Two years ago,
Eric Affholter lost his job leading the St. Louis Public Defender's Office. This past year, he had his license to practice law in Florida suspended. And today, he's a felon, living neither in St. Louis nor with his family in Pompano Beach. Rather, he's in Peru, the native country of the painter who is his partner, Pedro Cerna-Rojas.
The two men are casualties in the American conflict over gay marriage. Roughly five years ago, Cerna-Rojas' visa was due to expire, and the couple had to make a hard choice about how they would continue their relationship. Ultimately, the men decided to stage a sham marriage between Cerna-Rojas and a mutual female friend, securing the Peruvian's right to stay in the States. Someone -- Affholter suspects a person who wanted change at the Public Defender's Office -- reported the widely known arrangement to federal prosecutors, who made an easy case against Affholter for marriage fraud, a felony.
"The whole process has been making choices about what I was willing to give up," Affholter told Juice yesterday, in a phone call from Peru.
"I lost pretty much all of my professional life," Affholter says of the case. But that wasn't even the hardest part. Although Affholter received leniency from the judge, who sentenced him to probation rather than six months' imprisonment, it still meant the couple had to live on separate continents.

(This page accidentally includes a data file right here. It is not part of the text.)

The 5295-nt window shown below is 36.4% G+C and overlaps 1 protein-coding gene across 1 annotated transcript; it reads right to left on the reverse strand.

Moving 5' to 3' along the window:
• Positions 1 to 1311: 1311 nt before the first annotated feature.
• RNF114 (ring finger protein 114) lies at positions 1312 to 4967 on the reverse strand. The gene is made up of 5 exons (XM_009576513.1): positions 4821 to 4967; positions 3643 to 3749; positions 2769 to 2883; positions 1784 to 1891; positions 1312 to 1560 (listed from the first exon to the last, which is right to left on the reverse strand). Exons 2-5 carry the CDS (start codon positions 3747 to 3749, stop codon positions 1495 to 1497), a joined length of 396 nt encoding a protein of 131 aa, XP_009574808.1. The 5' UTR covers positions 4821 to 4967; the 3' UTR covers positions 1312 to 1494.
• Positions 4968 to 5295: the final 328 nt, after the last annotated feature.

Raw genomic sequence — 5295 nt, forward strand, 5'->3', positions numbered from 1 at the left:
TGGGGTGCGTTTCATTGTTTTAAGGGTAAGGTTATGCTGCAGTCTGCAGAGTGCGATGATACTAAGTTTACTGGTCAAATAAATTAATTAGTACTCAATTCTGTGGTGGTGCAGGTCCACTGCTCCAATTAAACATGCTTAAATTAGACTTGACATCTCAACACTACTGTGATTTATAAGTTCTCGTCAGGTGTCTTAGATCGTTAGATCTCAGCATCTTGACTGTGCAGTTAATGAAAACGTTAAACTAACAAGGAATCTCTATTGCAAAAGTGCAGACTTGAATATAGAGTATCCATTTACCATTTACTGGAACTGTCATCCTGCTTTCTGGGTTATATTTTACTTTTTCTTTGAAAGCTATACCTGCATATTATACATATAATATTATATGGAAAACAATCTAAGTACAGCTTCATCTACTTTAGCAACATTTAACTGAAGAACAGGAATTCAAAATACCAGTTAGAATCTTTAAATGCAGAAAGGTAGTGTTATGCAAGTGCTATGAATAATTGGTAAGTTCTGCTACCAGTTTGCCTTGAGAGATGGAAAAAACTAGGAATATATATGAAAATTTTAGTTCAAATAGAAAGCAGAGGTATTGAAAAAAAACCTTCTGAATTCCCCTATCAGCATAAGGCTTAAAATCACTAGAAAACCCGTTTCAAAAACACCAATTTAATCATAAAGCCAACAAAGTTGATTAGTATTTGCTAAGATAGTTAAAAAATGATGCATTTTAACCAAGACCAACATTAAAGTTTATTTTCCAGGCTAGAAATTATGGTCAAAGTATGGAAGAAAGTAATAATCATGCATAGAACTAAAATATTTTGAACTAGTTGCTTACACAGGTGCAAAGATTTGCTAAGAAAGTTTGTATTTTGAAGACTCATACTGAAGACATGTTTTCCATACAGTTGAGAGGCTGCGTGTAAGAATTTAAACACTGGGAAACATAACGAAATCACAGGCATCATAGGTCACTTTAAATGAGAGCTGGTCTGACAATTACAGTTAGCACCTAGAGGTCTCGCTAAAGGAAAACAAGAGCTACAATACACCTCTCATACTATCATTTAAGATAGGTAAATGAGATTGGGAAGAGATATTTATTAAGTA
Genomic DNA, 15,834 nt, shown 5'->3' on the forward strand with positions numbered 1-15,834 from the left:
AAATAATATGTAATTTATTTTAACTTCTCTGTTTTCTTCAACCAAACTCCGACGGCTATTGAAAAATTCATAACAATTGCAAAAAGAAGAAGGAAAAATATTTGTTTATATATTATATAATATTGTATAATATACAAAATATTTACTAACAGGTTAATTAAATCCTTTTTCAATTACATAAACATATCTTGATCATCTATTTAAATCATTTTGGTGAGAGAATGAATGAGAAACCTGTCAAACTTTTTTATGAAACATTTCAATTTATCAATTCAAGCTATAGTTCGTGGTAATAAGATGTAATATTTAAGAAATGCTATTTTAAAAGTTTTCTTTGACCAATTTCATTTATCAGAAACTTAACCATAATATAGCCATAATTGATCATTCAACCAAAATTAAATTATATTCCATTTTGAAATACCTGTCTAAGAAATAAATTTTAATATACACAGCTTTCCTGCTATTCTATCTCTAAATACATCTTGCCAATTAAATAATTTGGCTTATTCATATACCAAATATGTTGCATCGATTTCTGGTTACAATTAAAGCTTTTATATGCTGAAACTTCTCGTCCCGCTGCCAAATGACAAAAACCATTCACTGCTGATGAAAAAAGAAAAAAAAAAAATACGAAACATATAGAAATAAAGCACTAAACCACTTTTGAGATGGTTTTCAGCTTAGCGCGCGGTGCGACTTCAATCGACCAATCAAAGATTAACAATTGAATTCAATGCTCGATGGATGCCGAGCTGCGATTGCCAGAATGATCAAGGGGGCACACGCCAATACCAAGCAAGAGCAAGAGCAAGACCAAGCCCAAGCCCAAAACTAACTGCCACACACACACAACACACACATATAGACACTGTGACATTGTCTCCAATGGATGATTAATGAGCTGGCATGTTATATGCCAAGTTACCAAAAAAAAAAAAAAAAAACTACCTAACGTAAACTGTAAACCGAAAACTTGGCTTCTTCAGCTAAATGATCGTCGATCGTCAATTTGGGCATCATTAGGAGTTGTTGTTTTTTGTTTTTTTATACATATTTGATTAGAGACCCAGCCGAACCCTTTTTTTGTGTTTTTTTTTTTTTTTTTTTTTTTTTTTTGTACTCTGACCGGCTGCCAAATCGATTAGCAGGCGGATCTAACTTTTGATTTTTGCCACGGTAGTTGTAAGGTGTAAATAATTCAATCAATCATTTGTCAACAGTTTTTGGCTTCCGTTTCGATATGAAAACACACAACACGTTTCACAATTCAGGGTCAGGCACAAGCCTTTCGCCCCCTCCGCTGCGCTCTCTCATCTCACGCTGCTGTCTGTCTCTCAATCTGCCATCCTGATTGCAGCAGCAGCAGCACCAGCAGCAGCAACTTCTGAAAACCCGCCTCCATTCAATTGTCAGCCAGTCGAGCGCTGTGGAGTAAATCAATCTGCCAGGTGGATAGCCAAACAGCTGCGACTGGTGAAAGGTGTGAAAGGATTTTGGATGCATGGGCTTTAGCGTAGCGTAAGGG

"Losing Pedro to Peru was difficult," says Affholter. "While I was under probation, I couldn't visit him."
Now he misses living in the U.S., where he has friends and family. And he misses practicing law. But Affholter recently became eligible to have his license reinstated in Missouri. The license in Florida will be available in a little more than a year. He plans to return to law, perhaps as a criminal defense attorney.
"Having worked in the public defender's office, criminal defense is a passion of mine," he says. He hasn't decided whether he'll head to Missouri, Florida, or somewhere else.
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Affholter's case stirred up the gay rights community in St. Louis, but leading advocates have shied away from using Affholter's story to illustrate the need to give same-sex partnerships the same legal protection as marriage. "Organizations wanted to steer away from the situation, because they say it's bad publicity," he explains. "It's a case of somebody breaking the law, and that's not helping the cause."
If those organizations change their minds, says Affholter, "I would definitely participate in that."
So he has plans for a personal crusade. With a chuckle, Affholter says, "I do plan to seek a presidential pardon" for his conviction of marriage fraud. "Given the president's position on gay rights and the facts of the case, I think I have a chance."
For more on Affholter and Cerna-Rojas, here's a 2007 article from an independent paper in St. Louis, Vital Voice.